Members of the Kainai First Nation in southern Alberta, and especially the Kainai First Nation Elders Association, are tired of having an irresponsible Band Council.
They want leadership that can be held accountable for its actions, and who treats the community with respect. Right now the Chief and Council handles them as if they’re low-level employees in the service industry… people who are never informed about anything, who aren’t allowed to participate in decisions that effect them, and who are entitled to little more than the right to hand over their blind allegiance.
“During meetings of the Kainai First Nation Elders Association in Standoff, Alberta, members have been openly speaking about introducing rules to penalize leaders who do not keep their electoral promises. Indeed, on[e] member half-jokingly referred to establishing impeachment proceedings,” writes Joseph Quesnel, a Policy Analyst with the Frontier Centre for Public Policy.
“Other members spoke about introducing innovative ideas such as the establishment of a ‘senate’-type body to act as a check on chief and council. The shape of the ‘senate wasn’t discussed, other than the fact that it would represent the community and ensure that band government is not held in secret’,” says Quesnel.
Whatever form it takes, the First Nations will be heading to the polls today with the hope of establishing a body that can bring accountability and transparency to the Band Government.
“The Kainai Nation is far from the only one involved in such efforts. “Community associations and elders associations from First Nations across the Prairies are trying to create structures that prevent and curb the concentration of power within chief and council,” says Quesnel. “Many in the community refer to older indigenous forms of governance for inspiration and some look to modern examples of accountability structures.”
Establishing these types of structures are easy enough, all you really need is people – but a major roadblock lies in the fact that the Canadian government almost never recognizes them. The same goes for any on-reserve solution, as Peguis First Nation has come to realize.
Quesnel suggests that reason for this is because the government prefers to take sides “with the chief and council,” who, of course, “fall under the Indian Act.”
This is true for the most part, however, it may be more accurate to say that it’s because they’re taking sides with their own policy interests. After all, the only band councils that Canada ever really backs, are the ones who “play nice.”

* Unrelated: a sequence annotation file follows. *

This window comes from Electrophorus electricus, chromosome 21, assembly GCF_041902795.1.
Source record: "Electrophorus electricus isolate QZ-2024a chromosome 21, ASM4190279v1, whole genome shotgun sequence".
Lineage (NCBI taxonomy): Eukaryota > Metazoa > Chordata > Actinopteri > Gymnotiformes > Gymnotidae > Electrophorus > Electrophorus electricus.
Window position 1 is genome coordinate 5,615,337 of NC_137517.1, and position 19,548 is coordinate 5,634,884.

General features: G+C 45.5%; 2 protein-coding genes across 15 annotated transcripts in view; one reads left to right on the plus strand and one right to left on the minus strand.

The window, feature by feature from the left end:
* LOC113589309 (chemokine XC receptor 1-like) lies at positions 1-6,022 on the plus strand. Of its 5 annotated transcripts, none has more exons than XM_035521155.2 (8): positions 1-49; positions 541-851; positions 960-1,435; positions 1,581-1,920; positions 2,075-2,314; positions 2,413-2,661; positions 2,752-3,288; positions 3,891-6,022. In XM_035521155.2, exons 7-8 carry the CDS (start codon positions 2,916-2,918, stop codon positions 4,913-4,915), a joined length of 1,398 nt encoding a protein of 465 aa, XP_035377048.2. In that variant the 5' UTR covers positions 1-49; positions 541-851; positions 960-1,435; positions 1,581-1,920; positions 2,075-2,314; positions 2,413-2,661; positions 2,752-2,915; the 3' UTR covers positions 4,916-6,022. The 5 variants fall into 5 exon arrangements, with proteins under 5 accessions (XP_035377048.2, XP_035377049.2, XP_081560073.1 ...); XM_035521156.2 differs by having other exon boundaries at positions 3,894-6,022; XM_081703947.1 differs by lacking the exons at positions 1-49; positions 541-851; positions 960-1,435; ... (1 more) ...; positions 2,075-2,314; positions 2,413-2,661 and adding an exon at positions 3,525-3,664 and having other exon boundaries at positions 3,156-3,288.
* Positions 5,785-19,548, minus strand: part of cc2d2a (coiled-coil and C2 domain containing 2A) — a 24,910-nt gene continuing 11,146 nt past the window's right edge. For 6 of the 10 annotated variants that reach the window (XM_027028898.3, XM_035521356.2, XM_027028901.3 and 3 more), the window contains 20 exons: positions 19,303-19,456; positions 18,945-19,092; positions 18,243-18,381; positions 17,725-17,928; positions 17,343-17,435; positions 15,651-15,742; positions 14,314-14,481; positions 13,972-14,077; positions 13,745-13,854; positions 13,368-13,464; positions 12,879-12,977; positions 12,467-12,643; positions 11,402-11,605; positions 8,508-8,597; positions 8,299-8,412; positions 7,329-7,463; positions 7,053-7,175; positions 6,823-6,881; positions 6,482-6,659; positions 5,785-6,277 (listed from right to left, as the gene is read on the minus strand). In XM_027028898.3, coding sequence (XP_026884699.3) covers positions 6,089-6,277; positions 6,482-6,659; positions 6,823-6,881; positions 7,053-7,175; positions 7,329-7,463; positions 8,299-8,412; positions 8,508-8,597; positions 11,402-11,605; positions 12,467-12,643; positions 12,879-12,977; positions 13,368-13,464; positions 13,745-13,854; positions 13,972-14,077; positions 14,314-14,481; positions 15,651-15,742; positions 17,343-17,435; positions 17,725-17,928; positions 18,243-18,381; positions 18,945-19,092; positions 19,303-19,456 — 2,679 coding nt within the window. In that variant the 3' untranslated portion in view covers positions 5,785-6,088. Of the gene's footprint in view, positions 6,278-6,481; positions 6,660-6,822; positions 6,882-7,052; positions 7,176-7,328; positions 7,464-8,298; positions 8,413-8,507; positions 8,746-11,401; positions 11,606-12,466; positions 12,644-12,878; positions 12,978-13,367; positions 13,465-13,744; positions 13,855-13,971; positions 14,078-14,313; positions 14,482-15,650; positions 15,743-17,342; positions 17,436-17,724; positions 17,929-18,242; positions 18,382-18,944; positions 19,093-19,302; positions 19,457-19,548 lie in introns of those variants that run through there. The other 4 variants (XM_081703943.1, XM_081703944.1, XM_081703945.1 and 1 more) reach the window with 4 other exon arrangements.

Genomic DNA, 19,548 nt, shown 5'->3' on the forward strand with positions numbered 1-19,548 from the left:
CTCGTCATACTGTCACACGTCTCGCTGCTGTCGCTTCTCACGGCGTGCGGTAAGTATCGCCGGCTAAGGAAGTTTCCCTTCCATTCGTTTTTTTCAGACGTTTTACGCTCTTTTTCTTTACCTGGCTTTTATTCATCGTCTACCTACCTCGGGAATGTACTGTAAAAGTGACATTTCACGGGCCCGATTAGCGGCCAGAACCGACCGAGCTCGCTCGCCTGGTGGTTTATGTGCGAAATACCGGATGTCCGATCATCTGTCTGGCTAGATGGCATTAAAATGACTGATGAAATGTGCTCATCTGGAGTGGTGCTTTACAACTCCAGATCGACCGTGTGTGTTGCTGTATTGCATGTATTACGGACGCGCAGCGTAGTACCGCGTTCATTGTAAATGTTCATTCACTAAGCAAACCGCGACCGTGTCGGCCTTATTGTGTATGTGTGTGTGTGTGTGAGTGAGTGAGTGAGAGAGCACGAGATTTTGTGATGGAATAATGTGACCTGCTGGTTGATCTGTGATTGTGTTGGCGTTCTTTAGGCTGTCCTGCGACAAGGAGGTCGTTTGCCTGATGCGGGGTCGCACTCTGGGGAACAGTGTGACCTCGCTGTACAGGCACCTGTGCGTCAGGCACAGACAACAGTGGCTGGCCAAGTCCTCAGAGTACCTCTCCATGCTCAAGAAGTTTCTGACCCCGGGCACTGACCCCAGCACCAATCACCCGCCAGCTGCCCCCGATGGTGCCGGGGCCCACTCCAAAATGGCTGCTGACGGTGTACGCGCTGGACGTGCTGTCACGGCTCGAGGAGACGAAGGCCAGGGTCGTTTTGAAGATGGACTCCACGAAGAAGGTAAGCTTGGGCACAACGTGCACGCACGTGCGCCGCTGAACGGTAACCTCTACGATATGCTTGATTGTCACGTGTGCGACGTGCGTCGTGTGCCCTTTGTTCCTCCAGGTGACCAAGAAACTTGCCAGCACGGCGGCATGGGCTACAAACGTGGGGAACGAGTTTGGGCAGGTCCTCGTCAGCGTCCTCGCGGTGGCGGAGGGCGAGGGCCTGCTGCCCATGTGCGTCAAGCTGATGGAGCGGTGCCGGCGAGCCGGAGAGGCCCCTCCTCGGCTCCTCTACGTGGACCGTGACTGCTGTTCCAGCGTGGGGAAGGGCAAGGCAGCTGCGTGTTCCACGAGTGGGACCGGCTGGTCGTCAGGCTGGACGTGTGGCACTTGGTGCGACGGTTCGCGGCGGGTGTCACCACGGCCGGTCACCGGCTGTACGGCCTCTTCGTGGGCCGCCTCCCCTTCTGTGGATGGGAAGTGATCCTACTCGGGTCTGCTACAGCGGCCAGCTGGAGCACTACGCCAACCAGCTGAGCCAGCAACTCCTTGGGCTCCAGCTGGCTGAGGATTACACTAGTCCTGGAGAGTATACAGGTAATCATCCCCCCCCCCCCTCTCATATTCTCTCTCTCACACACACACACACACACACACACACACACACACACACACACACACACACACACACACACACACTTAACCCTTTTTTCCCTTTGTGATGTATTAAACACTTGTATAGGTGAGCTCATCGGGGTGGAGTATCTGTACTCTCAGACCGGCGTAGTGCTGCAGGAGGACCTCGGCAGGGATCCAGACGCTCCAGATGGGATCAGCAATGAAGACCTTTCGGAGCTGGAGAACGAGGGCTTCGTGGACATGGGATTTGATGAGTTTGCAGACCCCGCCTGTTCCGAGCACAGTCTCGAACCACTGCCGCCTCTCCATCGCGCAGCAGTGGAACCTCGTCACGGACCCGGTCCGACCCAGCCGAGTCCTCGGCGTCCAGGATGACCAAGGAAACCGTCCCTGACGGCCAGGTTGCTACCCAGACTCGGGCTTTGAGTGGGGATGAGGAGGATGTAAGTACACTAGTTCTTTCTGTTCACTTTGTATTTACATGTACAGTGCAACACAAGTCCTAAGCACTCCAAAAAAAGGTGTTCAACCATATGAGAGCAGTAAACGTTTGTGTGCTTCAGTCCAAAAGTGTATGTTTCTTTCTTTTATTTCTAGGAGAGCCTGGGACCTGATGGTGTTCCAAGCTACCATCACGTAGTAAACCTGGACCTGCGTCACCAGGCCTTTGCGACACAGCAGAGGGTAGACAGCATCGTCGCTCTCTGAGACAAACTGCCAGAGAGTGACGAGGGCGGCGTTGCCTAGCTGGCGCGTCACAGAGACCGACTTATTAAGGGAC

Just look at the Barriere Lake Algonquins.
Last summer their legally-elected Chief and Council was deposed by the Canadian government.
It is widely felt that Canada wanted to get rid of them because they were demanding that Canada, along with the Province of Quebec, honor a set of agreements that would give Barriere Lake a decisive role in the management of part of their traditional territory, as well as a share in resource-revenues from development projects on their land.
Since band council was thrown out, the People of Barriere lake have organized several peaceful protests, at least two of which have been violently repressed by police.
The policy interest I speak of — is about power. Canada’s ability to assert it over every fundamental aspect of indigenous people, and just as much, their inverted need to make sure indigenous people have none of their own. At least, none that exceeds the ability to decide when the school day begins.
The same can be said about sovereignty and land rights, but that’s another story for another day.
For now let’s just remember that, no matter how powerful or relevant the government of Canada thinks it is, the fact remains that it is neither. Not when it comes to internal matters like governance.
Just think of the Two Row Wampum. Canada may not respect it, but that doesn’t mean we must do the same. Unfortunately, that pretty much guarantees some form of confrontation, but I think we can all agree that working through that is far better than allowing things to continue as they have in the past.
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